Q: How do temperate rainforests differ from tropical rainforests? A: All rainforests are unique in having an overabundance of rainfall for plant growth, either seasonally or throughout the year. In the tropics, rainforests have 2.5 m (100 in.) or more of annual precipitation, but in the temperate zone as little as 1.5 m (60 in.) of rain creates a rainforest climate due to cooler temperatures and lower rates of evaporation. While tropical rainforests are one of the most widespread forest types in the world, spanning all of the continents within 23° of the Equator, temperate rainforests are quite rare and occur only in a few coastal regions at 37-60° latitude. The largest temperate rainforest is on the Pacific coast of North America, from California to southern Alaska. The second largest is the temperate rainforest of southern Chile and Argentine Patagonia. Tropical rainforests are famous as the center of biological diversity for the planet, providing habitat for many animal species. They also exhibit complex relationships between plants and animals, including many specialized pollinators and seed dispersers. Tropical rainforests evolved early in the Earths history, 200 million years or more ago, so they include many ancient and specialized plant and animal species.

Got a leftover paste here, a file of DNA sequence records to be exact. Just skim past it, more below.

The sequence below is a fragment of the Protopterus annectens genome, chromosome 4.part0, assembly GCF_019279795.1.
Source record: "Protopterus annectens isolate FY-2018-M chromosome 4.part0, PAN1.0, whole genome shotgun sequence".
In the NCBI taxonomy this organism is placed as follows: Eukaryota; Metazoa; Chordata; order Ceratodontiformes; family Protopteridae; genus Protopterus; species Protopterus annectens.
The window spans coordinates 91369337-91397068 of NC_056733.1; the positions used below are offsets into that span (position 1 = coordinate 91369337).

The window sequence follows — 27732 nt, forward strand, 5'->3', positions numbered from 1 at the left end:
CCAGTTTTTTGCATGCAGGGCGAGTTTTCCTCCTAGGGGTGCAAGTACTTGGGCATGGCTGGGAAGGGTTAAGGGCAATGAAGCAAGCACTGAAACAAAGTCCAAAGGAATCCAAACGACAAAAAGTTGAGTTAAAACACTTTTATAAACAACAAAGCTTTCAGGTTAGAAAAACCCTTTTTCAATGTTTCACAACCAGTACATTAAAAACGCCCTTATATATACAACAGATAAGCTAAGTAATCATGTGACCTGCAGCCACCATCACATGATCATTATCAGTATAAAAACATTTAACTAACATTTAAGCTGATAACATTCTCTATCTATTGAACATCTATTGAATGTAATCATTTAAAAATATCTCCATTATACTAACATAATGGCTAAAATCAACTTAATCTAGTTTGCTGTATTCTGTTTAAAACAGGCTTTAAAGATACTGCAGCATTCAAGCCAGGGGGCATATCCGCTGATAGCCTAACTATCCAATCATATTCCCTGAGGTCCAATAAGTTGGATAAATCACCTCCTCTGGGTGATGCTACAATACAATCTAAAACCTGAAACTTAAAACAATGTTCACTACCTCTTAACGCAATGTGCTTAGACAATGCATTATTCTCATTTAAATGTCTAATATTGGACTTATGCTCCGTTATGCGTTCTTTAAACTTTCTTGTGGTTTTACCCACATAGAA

Temperate rainforests, by contrast, are more recent in origin, having evolved generally less than 40 million years ago, and they do not have the highest levels of biodiversity when compared with other temperate forest types. Every one to five centuries, they can have massive fires during the dry season. Temperate rainforests generally are dominated by evergreen trees, either needle-leaved conifers in the Northern Hemisphere or broadleaved trees in the Southern Hemisphere. While tropical rainforests have many vertical layers of vegetation, temperate forests usually have a dominant upper tree layer and fewer intermediate layers. Temperate rainforests include some of the fastest-growing trees in the temperate zone and the tallest trees in the world such as the coastal redwoods (Sequoia sempervirens) in Califonia and red gum (Eucalyptus regnans) in Australia. They accumulate more carbon or biomass per hectare than any forest type in the world. The highest biomass occurs on the Pacific coast of North America. Although tropical rainforests are very productive, natural disturbances, diseases, and depredations of animals lead to lower total accumulations of carbon per hectare. However, because of their vast expanse, tropical forests have the greatest aboveground global carbon accumulation of any forest type.
In contrast to most other forest types, in rainforests natural fires play a less prominent role. Windstorms are important natural disturbances in all rainforests. Logging and burning of rainforests is of great concern for conservation for both tropical and temperate types. The greatest percentage of logging has occurred in temperate rainforests, but the greatest rate of harvest and loss of biodiversity is associated with tropical rainforests, especially in Southeast Asia and the Amazon basin.
Paul Alaback, Ph.D. University of Montana School of Forestry and Conservation